The European Parliament has endorsed a final deal agreed with EU member states on regulations on the composition of infant formula, baby food, diet replacements and special medical foods.

According to the new rules, milk-based preparations for babies up to one year old will not be allowed to include images that would idealise such preparations and therefore discourage breast-feeding. The new regulation mandates a list of EU-approved substances, including vitamins and minerals that can be added to baby foods and special medical foods, instead of three existing approved lists.

The regulation does not cover gluten-free, lactose-free and sports food products, as initially proposed by the European Commission. Gluten-free food products will, for the time being, be regulated by the general regulation on food information to consumers passed in 2011 (EU regulation 1169/2011). Under the deal, the Commission will now draft new specific proposed legislation on lactose-free and sports food products.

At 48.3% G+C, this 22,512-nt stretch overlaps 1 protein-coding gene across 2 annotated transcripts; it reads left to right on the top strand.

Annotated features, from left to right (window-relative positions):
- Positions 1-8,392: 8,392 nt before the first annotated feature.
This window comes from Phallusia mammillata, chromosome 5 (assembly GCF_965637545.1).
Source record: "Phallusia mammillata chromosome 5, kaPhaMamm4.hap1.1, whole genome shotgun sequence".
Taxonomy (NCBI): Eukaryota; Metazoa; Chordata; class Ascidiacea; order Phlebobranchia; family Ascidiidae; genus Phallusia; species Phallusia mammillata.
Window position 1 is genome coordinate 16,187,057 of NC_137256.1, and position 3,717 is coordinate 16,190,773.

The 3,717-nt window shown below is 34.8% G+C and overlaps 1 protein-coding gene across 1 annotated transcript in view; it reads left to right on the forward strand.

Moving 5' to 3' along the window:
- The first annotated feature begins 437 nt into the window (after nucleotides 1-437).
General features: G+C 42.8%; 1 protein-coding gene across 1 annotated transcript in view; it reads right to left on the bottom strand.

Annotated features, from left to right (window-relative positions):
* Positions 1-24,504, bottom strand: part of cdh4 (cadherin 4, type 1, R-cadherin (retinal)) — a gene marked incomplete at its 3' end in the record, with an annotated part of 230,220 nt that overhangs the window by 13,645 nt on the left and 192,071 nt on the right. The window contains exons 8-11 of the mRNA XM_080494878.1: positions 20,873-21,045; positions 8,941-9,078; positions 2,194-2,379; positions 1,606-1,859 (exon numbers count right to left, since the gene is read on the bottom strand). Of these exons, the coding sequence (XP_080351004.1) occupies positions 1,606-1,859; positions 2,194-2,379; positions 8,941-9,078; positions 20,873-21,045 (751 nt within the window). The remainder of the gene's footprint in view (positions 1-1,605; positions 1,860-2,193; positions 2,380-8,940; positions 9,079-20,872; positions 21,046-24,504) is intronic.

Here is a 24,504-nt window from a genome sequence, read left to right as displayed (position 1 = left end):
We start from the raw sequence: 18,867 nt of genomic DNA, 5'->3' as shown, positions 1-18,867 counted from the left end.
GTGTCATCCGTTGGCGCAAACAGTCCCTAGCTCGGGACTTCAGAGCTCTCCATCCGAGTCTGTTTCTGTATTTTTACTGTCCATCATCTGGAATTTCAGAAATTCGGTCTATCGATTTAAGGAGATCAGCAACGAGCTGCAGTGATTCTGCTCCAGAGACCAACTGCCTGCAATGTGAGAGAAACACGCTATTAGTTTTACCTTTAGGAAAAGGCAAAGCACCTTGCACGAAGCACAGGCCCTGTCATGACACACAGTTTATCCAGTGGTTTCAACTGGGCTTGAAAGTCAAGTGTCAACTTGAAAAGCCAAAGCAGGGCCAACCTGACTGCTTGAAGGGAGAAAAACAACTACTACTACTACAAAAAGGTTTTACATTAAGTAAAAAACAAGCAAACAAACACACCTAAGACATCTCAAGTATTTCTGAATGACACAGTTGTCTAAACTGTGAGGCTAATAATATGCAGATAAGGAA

The European Dietetic Food Industry Association (IDACE), which represents the specialised nutrition industry in Europe, wants to see Brussels take swift follow-up steps to protect sportsmen and women and those suffering from coeliac disease.

“Work remains to be done in order to complete this basic act, and to ensure appropriate legal solutions for several categories of specialised nutrition for which the legislative future remains unclear,” said Roger Clarke, member of the IDACE operational board.

Belgian liberal MEP Frédérique Ries, who piloted the new special foods law through the European Parliament, said: “This [vote] wraps 21 months of work.”

The new rules will apply starting mid-2016, three years after the publication of the legislation in the EU’s official journal.